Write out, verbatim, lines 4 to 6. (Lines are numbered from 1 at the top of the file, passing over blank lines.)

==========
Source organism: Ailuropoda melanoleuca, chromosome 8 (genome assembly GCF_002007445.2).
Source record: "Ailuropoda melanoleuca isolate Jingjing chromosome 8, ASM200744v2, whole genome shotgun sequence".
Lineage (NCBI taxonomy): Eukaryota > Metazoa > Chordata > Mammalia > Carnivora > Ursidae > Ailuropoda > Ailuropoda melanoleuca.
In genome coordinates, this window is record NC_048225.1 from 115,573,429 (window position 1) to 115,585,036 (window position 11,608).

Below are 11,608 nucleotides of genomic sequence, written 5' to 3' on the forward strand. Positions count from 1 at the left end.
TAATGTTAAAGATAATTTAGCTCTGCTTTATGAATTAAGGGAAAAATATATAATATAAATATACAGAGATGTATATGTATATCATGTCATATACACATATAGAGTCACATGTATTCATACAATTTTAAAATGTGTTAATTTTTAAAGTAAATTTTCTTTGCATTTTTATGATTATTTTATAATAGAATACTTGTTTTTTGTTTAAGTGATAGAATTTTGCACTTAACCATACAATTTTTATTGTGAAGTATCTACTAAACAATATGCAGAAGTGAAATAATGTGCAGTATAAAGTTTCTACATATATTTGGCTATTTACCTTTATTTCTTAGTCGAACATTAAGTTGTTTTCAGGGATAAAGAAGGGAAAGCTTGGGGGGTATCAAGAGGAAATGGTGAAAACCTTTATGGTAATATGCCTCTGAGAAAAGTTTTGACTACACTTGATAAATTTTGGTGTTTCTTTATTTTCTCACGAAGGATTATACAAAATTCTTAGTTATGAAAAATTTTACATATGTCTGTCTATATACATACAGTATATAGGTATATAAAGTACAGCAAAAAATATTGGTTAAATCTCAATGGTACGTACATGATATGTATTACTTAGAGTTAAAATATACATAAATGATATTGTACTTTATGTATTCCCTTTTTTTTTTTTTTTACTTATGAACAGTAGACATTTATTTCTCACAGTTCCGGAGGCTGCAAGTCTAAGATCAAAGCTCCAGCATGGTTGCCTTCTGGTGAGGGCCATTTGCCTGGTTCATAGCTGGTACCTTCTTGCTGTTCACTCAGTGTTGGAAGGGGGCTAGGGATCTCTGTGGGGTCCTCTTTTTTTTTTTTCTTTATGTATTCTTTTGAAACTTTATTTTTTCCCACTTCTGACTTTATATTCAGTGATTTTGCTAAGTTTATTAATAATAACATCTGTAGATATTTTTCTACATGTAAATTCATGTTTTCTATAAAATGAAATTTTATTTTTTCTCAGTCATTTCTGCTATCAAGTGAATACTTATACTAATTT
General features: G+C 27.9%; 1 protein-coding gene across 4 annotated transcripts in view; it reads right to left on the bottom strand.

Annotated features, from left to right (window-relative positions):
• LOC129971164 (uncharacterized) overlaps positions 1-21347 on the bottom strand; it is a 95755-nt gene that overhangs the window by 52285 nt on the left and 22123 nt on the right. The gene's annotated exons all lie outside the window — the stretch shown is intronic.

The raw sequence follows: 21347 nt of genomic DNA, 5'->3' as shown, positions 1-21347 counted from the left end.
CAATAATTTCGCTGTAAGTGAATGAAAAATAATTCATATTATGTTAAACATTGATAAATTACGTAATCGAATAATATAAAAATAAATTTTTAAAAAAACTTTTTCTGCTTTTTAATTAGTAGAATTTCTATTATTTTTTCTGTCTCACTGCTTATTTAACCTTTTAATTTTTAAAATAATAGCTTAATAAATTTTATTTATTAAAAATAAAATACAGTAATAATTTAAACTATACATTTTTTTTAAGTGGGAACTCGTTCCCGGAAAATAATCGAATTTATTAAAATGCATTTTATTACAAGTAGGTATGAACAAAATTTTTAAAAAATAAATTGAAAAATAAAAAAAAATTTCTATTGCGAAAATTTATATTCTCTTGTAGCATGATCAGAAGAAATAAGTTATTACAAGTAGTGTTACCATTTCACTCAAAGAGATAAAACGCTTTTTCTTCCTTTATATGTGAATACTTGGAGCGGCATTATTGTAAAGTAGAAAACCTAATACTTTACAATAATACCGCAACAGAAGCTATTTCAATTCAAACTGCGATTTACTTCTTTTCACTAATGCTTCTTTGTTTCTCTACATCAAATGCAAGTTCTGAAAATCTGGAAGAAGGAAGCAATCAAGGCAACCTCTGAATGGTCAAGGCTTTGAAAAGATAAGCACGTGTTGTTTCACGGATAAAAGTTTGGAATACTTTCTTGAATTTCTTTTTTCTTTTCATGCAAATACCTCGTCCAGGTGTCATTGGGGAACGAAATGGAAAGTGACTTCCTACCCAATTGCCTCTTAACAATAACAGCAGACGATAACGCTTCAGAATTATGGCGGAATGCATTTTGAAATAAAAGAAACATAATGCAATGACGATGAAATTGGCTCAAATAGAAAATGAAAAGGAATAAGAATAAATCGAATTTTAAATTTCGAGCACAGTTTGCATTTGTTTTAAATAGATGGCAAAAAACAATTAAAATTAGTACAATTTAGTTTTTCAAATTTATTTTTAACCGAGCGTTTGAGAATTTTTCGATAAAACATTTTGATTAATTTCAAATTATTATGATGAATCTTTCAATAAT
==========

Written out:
In genome coordinates, this window is record NC_048225.1 from 115,573,429 (window position 1) to 115,585,036 (window position 11,608).

Below are 11,608 nucleotides of genomic sequence, written 5' to 3' on the forward strand. Positions count from 1 at the left end.
TAATGTTAAAGATAATTTAGCTCTGCTTTATGAATTAAGGGAAAAATATATAATATAAATATACAGAGATGTATATGTATATCATGTCATATACACATATAGAGTCACATGTATTCATACAATTTTAAAATGTGTTAATTTTTAAAGTAAATTTTCTTTGCATTTTTATGATTATTTTATAATAGAATACTTGTTTTTTGTTTAAGTGATAGAATTTTGCACTTAACCATACAATTTTTATTGTGAAGTATCTACTAAACAATATGCAGAAGTGAAATAATGTGCAGTATAAAGTTTCTACATATATTTGGCTATTTACCTTTATTTCTTAGTCGAACATTAAGTTGTTTTCAGGGATAAAGAAGGGAAAGCTTGGGGGGTATCAAGAGGAAATGGTGAAAACCTTTATGGTAATATGCCTCTGAGAAAAGTTTTGACTACACTTGATAAATTTTGGTGTTTCTTTATTTTCTCACGAAGGATTATACAAAATTCTTAGTTATGAAAAATTTTACATATGTCTGTCTATATACATACAGTATATAGGTATATAAAGTACAGCAAAAAATATTGGTTAAATCTCAATGGTACGTACATGATATGTATTACTTAGAGTTAAAATATACATAAATGATATTGTACTTTATGTATTCCCTTTTTTTTTTTTTTTACTTATGAACAGTAGACATTTATTTCTCACAGTTCCGGAGGCTGCAAGTCTAAGATCAAAGCTCCAGCATGGTTGCCTTCTGGTGAGGGCCATTTGCCTGGTTCATAGCTGGTACCTTCTTGCTGTTCACTCAGTGTTGGAAGGGGGCTAGGGATCTCTGTGGGGTCCTCTTTTTTTTTTTTCTTTATGTATTCTTTTGAAACTTTATTTTTTCCCACTTCTGACTTTATATTCAGTGATTTTGCTAAGTTTATTAATAATAACATCTGTAGATATTTTTCTACATGTAAATTCATGTTTTCTATAAAATGAAATTTTATTTTTTCTCAGTCATTTCTGCTATCAAGTGAATACTTATACTAATTT